The idea of “pitching” is not new. We have been trained to do “elevator pitches” that are supposed to be pithy yet moving, sincere yet polished, inspiring yet grounded, all in 20 seconds. We pitch to donors, funders, politicians, partner orgs, volunteers. Grants, meanwhile, are basically just long pitches. We do a lot of pitching.

However, just because something CAN be done well doesn’t mean it SHOULD be done at all. After attending many of these pitch events, talking to folks who have gone through them, and weighing the pros and cons, I think they are more harmful than helpful to our sector and we should phase them out completely. Here are several reasons why:

  • They entrench existing power dynamics between funders/donors and nonprofits: Why is it always nonprofits that are pitching to funders and donors? Why is it never the other way around? Simple: Because one party has money, and in our society that means they by default get to call the shots. But is this what we want to reinforce?
  • They’re inequitable, rewarding the organizations that can play the game best: Grant applications are usually inequitable because the organizations that can write the “best” proposals usually win, and they tend to be mainstream, white-led orgs.
  • They perpetuate competitiveness among different interrelated missions: Sure, when done thoughtfully, they can be friendly competitions. But they are competitions nonetheless. There is already so much jostling in our sector for resources: grants, donations, media coverage, even talent.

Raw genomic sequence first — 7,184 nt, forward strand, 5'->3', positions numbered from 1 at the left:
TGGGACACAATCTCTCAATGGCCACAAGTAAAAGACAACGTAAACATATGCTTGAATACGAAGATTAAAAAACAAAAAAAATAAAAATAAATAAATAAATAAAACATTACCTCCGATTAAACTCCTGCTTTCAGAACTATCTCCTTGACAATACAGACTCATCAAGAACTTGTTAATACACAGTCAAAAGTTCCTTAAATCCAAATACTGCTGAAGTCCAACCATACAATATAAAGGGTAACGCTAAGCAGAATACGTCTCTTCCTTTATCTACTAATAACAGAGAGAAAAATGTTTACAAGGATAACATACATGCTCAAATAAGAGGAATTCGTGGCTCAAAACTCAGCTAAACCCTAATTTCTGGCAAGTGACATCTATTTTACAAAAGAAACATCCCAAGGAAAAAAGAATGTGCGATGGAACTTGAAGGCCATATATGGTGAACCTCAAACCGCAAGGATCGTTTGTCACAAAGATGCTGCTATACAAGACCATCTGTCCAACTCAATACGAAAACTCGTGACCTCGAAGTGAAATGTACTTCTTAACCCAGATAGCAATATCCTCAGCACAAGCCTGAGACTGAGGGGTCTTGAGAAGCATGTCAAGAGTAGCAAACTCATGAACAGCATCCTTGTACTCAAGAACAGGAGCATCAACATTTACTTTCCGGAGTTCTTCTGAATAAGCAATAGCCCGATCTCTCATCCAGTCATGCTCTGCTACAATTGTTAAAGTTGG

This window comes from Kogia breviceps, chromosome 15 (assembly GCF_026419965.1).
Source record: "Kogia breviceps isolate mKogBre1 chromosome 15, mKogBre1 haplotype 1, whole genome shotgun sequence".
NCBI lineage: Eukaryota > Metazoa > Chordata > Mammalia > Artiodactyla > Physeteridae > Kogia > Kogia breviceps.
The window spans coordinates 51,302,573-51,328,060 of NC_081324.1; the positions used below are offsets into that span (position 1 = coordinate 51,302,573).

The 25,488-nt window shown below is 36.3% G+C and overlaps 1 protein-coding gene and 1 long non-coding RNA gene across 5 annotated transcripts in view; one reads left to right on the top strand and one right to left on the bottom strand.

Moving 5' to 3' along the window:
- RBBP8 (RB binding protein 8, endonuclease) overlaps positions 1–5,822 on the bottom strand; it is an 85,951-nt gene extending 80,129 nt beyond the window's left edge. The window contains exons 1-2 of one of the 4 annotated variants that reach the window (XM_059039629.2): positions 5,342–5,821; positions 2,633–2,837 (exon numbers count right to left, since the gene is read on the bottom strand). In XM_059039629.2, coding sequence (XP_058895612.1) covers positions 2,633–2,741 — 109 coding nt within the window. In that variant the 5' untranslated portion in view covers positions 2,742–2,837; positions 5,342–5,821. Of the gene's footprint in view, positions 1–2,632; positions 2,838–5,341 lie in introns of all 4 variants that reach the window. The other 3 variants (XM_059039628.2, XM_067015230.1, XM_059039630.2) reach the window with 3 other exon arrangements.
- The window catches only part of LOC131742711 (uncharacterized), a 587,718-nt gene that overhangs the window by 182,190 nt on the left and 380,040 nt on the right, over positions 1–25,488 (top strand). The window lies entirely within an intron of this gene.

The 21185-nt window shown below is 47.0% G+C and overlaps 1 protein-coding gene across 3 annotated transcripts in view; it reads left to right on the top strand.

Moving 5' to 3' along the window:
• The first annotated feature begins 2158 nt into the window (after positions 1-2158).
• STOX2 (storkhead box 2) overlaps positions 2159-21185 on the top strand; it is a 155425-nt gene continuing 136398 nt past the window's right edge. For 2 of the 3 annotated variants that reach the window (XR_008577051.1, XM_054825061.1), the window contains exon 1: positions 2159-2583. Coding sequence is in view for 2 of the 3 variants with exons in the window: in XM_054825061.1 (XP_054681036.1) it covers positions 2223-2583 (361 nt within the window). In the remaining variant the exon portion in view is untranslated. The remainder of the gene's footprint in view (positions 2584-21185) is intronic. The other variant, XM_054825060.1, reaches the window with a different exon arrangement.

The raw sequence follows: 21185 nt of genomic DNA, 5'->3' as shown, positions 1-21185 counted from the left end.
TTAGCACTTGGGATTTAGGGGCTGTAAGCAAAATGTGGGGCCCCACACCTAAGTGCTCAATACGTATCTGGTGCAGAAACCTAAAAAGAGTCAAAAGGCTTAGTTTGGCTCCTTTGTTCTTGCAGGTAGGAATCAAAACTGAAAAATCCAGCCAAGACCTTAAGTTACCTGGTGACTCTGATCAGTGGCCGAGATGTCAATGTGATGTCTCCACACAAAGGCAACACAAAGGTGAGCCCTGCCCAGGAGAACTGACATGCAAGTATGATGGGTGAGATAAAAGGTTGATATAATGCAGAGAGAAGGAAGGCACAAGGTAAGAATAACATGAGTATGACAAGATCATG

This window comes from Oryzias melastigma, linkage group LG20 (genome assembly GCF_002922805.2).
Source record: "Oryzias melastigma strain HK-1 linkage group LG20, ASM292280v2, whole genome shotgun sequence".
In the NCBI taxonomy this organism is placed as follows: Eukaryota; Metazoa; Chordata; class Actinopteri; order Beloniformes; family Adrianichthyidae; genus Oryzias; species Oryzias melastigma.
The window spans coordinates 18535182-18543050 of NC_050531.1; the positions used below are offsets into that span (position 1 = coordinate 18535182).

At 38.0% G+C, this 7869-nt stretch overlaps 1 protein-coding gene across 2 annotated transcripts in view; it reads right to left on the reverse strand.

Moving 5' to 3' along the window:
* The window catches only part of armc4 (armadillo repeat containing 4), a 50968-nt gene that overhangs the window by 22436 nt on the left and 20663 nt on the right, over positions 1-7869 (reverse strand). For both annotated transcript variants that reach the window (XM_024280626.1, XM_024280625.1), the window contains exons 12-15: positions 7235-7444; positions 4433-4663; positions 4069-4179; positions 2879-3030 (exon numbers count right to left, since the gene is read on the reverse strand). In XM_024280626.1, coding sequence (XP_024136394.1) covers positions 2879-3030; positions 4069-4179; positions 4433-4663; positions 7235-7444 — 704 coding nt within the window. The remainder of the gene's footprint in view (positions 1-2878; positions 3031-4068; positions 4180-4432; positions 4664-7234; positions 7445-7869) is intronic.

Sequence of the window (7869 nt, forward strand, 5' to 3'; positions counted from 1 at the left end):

•  They turn the work of equity and justice into spectacles: There are already enough ingrained expectations in our sector that we manipulate our messaging to make our work emotionally resonant and easily digestible to people with money.
  • They reinforce ignorance among the public: Oftentimes, the people “judging” the competitions as well as those in attendance may have never worked at nonprofits addressing these causes or had any first-hand experience in these issues at all.
  • They are time-consuming and distracting: These competitions require significant investment in time and energy.
  •  They are insulting and patronizing:  Do not create ridiculous and inequitable processes and think you’re doing nonprofits a favor by helping them develop skills in navigating the ridiculousness and inequity.

Read the full article about pitch-based funding by Vu Le at Nonprofit AF.